LOST DAUGHTERS by Laurie Alberts

LOST DAUGHTERS

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KIRKUS REVIEW

Lies that preoccupy, obsess, and eventually distort inform Alberts’s (The Price of Land in Shelby, 1996, etc.) tale of a mother and her daughter. Allie, the week before the birthday of Lila, the infant she gave up for adoption two decades ago, is staying in a Buddhist center in New Mexico. She’s not far from Albuquerque, where Lila first entered the world, and she’s preparing an account of her life for this daughter, just in case Lila shows up looking for her mother when the adoption records are unsealed. As for Lila in actuality (her story is told alternately with her mother’s), she’s now a student in Boston and pregnant herself—although unsure of who the father is: it could be dependable Kevin, Harvard law student, or it could be a married professor with whom she had a brief affair. So, as Lila prepares for an abortion and a cross-country drive to Colorado, where her adoptive parents are living, she revisits her own personal history. Both mother and daughter, as it happens, have survived troubled childhoods. Allie’s Jewish family hoarded painful secrets: her grandfather committed suicide, her mother was frequently depressed, her father was often violent. In adolescence, she herself turned reclusive and anorexic. For her part, Lila always felt uncomfortably different from her adoptive parents; she was a military brat, on to of it, and the constant moving about only increased her sense of alienation. Her parents have been good to her, but she still finds the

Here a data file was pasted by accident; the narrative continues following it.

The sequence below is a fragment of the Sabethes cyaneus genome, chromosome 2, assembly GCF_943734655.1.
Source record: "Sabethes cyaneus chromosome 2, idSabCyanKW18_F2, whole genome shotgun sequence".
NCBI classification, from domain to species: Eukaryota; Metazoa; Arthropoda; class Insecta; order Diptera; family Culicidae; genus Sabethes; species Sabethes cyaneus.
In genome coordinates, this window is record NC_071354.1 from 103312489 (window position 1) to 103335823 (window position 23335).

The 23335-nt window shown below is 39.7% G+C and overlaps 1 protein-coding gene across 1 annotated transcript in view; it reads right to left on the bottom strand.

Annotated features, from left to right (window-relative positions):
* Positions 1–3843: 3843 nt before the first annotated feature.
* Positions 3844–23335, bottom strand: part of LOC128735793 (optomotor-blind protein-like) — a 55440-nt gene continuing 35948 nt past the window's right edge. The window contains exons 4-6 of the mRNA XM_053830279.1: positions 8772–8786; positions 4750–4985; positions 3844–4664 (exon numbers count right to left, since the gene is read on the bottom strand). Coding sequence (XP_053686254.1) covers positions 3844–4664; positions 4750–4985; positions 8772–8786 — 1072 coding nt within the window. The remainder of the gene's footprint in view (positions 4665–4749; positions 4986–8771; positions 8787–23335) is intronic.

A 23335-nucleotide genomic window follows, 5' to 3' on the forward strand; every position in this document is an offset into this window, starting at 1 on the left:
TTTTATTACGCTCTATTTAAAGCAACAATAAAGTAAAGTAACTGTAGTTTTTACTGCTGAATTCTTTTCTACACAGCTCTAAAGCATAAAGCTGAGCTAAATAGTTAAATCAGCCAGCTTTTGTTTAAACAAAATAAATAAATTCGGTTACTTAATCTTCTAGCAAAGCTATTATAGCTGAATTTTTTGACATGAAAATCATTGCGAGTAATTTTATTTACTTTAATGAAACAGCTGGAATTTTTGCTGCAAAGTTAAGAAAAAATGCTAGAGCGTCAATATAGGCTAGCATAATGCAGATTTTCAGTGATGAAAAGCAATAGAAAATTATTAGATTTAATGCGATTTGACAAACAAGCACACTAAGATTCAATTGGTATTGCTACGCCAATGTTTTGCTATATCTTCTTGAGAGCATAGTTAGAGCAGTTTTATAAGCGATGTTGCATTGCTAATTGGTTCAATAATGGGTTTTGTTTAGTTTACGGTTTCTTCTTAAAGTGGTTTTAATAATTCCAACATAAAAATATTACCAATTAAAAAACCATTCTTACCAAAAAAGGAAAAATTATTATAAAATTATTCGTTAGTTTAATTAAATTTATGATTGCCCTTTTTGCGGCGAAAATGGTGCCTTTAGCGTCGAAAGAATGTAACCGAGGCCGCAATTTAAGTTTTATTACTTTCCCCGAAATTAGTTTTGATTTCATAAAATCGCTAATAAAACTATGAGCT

Pub Date: March 19th, 1999
ISBN: 0-87451-898-9
Page count: 220pp
Review Posted Online:
Kirkus Reviews Issue: Feb. 1st, 1999




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